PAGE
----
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What Happens To County Health Services Without CHS Contract?

http://66.225.205.104/LM20110713.mp3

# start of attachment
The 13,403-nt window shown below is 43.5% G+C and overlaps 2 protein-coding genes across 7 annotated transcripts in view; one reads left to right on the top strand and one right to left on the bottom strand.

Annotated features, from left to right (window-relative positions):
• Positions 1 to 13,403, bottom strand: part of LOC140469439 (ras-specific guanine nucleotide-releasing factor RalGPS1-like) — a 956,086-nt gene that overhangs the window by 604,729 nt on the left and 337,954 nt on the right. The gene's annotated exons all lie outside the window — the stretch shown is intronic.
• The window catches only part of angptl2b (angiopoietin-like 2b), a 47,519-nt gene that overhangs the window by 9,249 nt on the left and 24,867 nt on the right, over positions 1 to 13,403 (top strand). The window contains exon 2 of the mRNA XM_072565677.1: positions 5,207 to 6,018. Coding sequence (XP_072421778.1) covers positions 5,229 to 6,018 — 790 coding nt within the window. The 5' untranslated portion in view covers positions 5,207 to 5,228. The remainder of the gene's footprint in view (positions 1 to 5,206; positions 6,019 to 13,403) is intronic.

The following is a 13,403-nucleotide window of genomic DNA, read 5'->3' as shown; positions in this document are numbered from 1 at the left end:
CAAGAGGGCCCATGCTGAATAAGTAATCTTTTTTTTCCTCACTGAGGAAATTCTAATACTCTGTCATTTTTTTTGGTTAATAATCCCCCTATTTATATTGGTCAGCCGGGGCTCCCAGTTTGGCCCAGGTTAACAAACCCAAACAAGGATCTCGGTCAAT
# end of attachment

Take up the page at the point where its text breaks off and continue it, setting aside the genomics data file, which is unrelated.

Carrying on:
Mecklenburg County commissioners voted Tuesday night to phase out the county's contract with Carolinas Healthcare System to provide psychiatric and public health services. But they did give CHS one more chance to come to the bargaining table. Commissioners told the County Manager to see if the hospital chain would be open to mediation, although several of them said they didn't expect that to amount to much. WFAE's Lisa Miller is in the studio to talk about what ending this contract means: Mark Rumsey: Lisa, first how did we get to this point where the county wants to end its contract with CHS? Lisa Miller: This dispute started several months ago. County Manager Harry Jones asked CHS for certain financial and patient information about the psychiatric hospital. That's CMC-Randolph which the county owns, but CHS runs. The county pays the hospital about $20 million a year to help offset the deficit there. Often psychiatric hospitals run a deficit because when patients on Medicaid go there for care, Medicaid often won't pay the whole bill. Anyway, Jones says CHS won't provide the information he asked for. He told that to commissioners again yesterday. JONES: We're paying $20 million right now for a deficit and we don't know if we should only be paying $11 or $10 million, we just don't know. We're not confident. LM: Furthermore, Jones says CHS doesn't need the county's money. He says it has about $1.8 billion held in reserve. CHS says it's provided all the information the contract requires. MR: Now, CHS wants to build a 44-bed psychiatric hospital in Huntersville. How does that enter into the argument? LM: Initially, CHS asked the county's permission to do that. The county wouldn't approve the project. And so CHS ended up going to the General Assembly and asking lawmakers to draft a bill to allow the hospital chain to do so without the county's permission. And it passed. But that only ended up angering county officials more. Hospital officials have said it's a conflict of interest that the county has a contract with them and also is in charge of approving things like adding hospitals. MR: So back to the contract the county wants to end.what else is included in it? Does the county pay for other services? LM: The county pays CHS about $20 million to provide public health services. About half of that money is for school nurses. The rest goes to things like immunization clinics, family planning services, and helping Medicaid patients manage long-term diseases. In fact, CHS employees provide most of the health department's services. So ending the contract would either mean contracting with another provider. The obvious one would be Novant, which owns Presbyterian. (And they were in the room yesterday for the discussion.) Or the county absorbing all those services. The county's Health Director Wynn Mabry, says that's doable, but it would be a challenge. MABRY: Given the right circumstances and your support, we can do this. But as I said before, this isn't just a flip of the switch scenario. It's going to take some very good leaders and managers. LM: He's worried it would be hard to lure some people away from CHS to the county. MR: Now, what would it mean for psychiatric services? LM: That's not clear. County Manager Harry Jones has said he doesn't want to spend $20 million on psychiatric hospitals. He believes CHS will provide that service whether it gets county money or not because it's a non-profit hospital and must fulfill certain obligations. Jones says the county should still think of investing money in other mental health programs. He wants to put together a commission to think about how the county should deliver public health and psychiatric services without a CHS contract.